Guide to all things GORE-TEX
27th October 2021 by The Epicentre Team
Which Gore-Tex should I buy?
So you’re in the market for a waterproof jacket and the first thing you come across is.. Gore-Tex! To some, the holy grail of waterproof, windproof and breathable membranes, to others just another type of waterproof where eventually you’ll get wet! One thing you cannot avoid is that the outdoor market is literally drowning (no pun intended!) with the stuff. So which one should you choose?
Types of Gore-Tex and who they’re aimed for
While GORE-TEX might be a household name, few people realise how many different GORE-TEX laminates exist. Not only are there different categories or technologies of product (for example GORE-TEX PRO, GORE-TEX, GORE-TEX with Paclite Technology and so on), within each technology there are then also numerous different face textile options (the outer layer of the laminate that you touch and feel) to choose from, each with their own particular characteristics and subtle differences in performance.
Pro – the ‘gnarly’ one
GORE-TEX PRO is at the high end of the range in terms of performance and cost.
The GORE-TEX PRO category was introduced in 2007. The PRO marque represents those laminates which, in terms of being durably waterproof, rugged and highly breathable are the best. Perfect for Guides, outdoor professionals and for those who simply want superior waterproof technology for mountaineering, climbing and ski-mountaineering.
For 2020 GORE-TEX PRO gets a bit of a shake-up. We now have three versions of GORE-TEX PRO, and whilst they all still sit under the same set of general characteristics which have always defined the GORE-TEX PRO technology (i.e. durably waterproof, rugged and highly breathable) there are now some considerable and important differences between them.
- GORE-TEX PRO Most Breathable
- GORE-TEX PRO Most Rugged
- GORE-TEX PRO Stretch
What activities does Gore recommend Most Breathable for?
- GORE-TEX PRO Most Breathable is recommended for active use, and specifically by Gore for mountaineering, ice/rock climbing, trekking, freeride and backcountry skiing (as well as snowmobile use and hunting).
Men's Mountain Equipment Tupilak Jacket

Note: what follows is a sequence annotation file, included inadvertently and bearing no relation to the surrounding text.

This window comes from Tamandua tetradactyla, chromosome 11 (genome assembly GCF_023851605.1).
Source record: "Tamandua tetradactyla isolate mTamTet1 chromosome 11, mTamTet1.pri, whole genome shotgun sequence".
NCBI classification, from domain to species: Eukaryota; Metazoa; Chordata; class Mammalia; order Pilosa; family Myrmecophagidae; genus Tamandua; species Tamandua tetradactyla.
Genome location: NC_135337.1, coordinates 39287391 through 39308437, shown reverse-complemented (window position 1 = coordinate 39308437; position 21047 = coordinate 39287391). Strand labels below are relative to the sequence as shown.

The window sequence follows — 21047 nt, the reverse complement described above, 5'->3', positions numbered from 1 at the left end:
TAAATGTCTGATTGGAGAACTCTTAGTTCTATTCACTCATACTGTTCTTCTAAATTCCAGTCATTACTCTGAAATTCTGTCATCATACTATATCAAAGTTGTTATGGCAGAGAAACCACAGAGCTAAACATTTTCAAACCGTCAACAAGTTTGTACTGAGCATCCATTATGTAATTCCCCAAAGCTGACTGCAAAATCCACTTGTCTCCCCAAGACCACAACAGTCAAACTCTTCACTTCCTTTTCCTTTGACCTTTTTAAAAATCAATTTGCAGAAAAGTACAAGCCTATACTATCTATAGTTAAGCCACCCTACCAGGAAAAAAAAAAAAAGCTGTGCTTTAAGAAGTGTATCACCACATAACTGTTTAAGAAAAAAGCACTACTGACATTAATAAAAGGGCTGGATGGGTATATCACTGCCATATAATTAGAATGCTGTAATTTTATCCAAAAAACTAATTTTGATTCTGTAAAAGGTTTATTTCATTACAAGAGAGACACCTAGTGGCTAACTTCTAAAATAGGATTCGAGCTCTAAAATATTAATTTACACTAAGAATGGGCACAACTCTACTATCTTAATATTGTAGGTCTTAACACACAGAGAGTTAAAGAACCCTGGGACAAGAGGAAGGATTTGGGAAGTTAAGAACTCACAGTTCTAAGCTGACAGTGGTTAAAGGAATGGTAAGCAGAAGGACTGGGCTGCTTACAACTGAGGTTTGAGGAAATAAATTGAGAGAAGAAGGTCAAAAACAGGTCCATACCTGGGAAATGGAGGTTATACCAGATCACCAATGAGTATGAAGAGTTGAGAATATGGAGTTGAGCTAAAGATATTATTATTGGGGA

Women's Mountain Equipment Manaslu Jacket
What activities does Gore recommend Most Rugged for?
- GORE-TEX PRO Most Rugged is recommended for all round use and specifically has opened up GORE-TEX PRO to be targeted to a range of activities not traditionally associated with GORE-TEX PRO garments. GORE recommends it be used for waterfowl hunting, offshore fishing, fly fishing, ocean and offshore sailing, kayaking, and off-road motorcycling, as well as mountaineering, ice/rock climbing, trekking, freeride and backcountry skiing, snowmobile use, and hunting.
Men's Arc'teryx Beta AR Jacket
Women's Arc'teryx Beta AR Jacket
GORE-TEX PRO Stretch
- Stretch occupies the same performance space in terms of breathability and overall performance as Most Rugged – i.e. it is less breathable than GORE-TEX PRO Most Breathable.
- From a stretch perspective, however, it really is quite exceptional: most fabrics stretch by extending from their normal state to an elongated state and this tends to create problems with durability. New GORE-TEX PRO Stretch is extremely clever because it starts in a ‘compressed’ state and stretches to its normal state.
In effect, the yarns are pulled closer together when relaxed, and when the fabric is stretched it becomes the same density as a conventional fabric. This makes it a stretch fabric with the same, or potentially greater, durability than it would be as a regular fabric. Apart from its impeded breathability versus Most Breathable, Stretch is also noticeably heavier, resulting from its greater fabric density. It is also considerably more expensive.
- A Tupilak Jacket made in GORE-TEX PRO Stretch would cost approximately 30% more than a regular model and would be considerably heavier. On balance none of the jackets that we have selected this season make use of this technology.